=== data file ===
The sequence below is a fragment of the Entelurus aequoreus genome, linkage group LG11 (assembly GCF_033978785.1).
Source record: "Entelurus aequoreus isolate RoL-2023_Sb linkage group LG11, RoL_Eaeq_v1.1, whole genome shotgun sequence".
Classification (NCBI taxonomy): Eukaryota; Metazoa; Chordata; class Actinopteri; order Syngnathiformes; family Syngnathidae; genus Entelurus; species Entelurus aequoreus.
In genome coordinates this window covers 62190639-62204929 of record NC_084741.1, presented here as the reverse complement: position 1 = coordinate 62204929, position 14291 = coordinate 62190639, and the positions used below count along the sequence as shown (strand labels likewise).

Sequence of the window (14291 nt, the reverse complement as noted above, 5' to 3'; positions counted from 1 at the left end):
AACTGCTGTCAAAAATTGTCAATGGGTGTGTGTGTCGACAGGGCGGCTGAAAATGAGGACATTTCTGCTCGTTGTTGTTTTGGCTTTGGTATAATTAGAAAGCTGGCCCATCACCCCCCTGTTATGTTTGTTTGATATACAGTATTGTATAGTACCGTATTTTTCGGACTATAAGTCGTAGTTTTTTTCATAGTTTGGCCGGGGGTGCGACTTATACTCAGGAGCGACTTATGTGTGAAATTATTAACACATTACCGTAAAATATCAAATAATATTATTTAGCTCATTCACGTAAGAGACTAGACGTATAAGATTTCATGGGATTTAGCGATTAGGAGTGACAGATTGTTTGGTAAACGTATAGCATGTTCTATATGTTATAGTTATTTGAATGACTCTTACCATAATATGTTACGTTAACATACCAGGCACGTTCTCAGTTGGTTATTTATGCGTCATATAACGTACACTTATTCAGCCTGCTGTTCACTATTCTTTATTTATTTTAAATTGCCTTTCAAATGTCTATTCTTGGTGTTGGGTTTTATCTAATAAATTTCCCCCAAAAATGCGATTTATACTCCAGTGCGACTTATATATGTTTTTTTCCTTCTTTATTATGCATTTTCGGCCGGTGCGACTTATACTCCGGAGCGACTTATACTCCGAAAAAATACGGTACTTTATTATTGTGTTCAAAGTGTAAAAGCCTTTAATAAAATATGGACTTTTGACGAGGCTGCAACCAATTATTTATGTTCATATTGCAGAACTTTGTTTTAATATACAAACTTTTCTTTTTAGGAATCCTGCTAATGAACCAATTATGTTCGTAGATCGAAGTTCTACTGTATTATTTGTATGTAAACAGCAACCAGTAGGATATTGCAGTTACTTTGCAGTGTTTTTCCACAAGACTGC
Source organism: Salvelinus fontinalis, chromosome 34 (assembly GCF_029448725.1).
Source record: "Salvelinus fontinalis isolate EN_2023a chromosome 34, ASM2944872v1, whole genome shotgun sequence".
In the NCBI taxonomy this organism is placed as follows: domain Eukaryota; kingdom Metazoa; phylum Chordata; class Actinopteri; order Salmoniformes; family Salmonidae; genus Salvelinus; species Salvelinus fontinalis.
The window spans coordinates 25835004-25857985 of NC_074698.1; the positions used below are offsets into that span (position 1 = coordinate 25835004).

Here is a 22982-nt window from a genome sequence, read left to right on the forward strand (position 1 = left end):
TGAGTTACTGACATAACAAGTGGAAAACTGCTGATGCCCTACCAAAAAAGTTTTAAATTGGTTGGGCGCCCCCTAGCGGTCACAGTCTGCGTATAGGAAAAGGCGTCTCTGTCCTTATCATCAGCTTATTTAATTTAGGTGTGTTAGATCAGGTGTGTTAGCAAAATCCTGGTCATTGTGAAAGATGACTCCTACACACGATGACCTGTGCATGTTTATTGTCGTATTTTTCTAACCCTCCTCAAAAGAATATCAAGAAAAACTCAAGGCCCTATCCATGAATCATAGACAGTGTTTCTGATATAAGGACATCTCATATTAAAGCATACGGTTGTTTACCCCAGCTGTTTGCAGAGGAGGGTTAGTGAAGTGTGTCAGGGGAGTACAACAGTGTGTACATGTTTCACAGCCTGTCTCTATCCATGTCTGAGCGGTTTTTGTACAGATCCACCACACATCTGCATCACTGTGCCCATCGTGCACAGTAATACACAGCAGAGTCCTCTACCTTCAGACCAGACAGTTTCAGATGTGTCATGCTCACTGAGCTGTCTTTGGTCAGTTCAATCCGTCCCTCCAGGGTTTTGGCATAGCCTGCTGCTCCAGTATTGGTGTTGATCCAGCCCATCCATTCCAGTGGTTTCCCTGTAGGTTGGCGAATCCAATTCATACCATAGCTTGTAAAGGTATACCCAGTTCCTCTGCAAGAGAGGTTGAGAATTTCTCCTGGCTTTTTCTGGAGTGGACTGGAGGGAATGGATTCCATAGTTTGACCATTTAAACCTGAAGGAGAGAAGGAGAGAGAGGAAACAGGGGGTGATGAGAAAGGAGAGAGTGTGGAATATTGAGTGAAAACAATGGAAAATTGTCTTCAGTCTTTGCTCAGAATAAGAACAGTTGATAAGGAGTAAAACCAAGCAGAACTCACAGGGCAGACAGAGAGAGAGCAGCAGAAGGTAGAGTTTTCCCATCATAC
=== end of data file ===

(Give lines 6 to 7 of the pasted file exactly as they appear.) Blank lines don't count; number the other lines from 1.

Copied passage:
AACTGCTGTCAAAAATTGTCAATGGGTGTGTGTGTCGACAGGGCGGCTGAAAATGAGGACATTTCTGCTCGTTGTTGTTTTGGCTTTGGTATAATTAGAAAGCTGGCCCATCACCCCCCTGTTATGTTTGTTTGATATACAGTATTGTATAGTACCGTATTTTTCGGACTATAAGTCGTAGTTTTTTTCATAGTTTGGCCGGGGGTGCGACTTATACTCAGGAGCGACTTATGTGTGAAATTATTAACACATTACCGTAAAATATCAAATAATATTATTTAGCTCATTCACGTAAGAGACTAGACGTATAAGATTTCATGGGATTTAGCGATTAGGAGTGACAGATTGTTTGGTAAACGTATAGCATGTTCTATATGTTATAGTTATTTGAATGACTCTTACCATAATATGTTACGTTAACATACCAGGCACGTTCTCAGTTGGTTATTTATGCGTCATATAACGTACACTTATTCAGCCTGCTGTTCACTATTCTTTATTTATTTTAAATTGCCTTTCAAATGTCTATTCTTGGTGTTGGGTTTTATCTAATAAATTTCCCCCAAAAATGCGATTTATACTCCAGTGCGACTTATATATGTTTTTTTCCTTCTTTATTATGCATTTTCGGCCGGTGCGACTTATACTCCGGAGCGACTTATACTCCGAAAAAATACGGTACTTTATTATTGTGTTCAAAGTGTAAAAGCCTTTAATAAAATATGGACTTTTGACGAGGCTGCAACCAATTATTTATGTTCATATTGCAGAACTTTGTTTTAATATACAAACTTTTCTTTTTAGGAATCCTGCTAATGAACCAATTATGTTCGTAGATCGAAGTTCTACTGTATTATTTGTATGTAAACAGCAACCAGTAGGATATTGCAGTTACTTTGCAGTGTTTTTCCACAAGACTGC
Source organism: Salvelinus fontinalis, chromosome 34 (assembly GCF_029448725.1).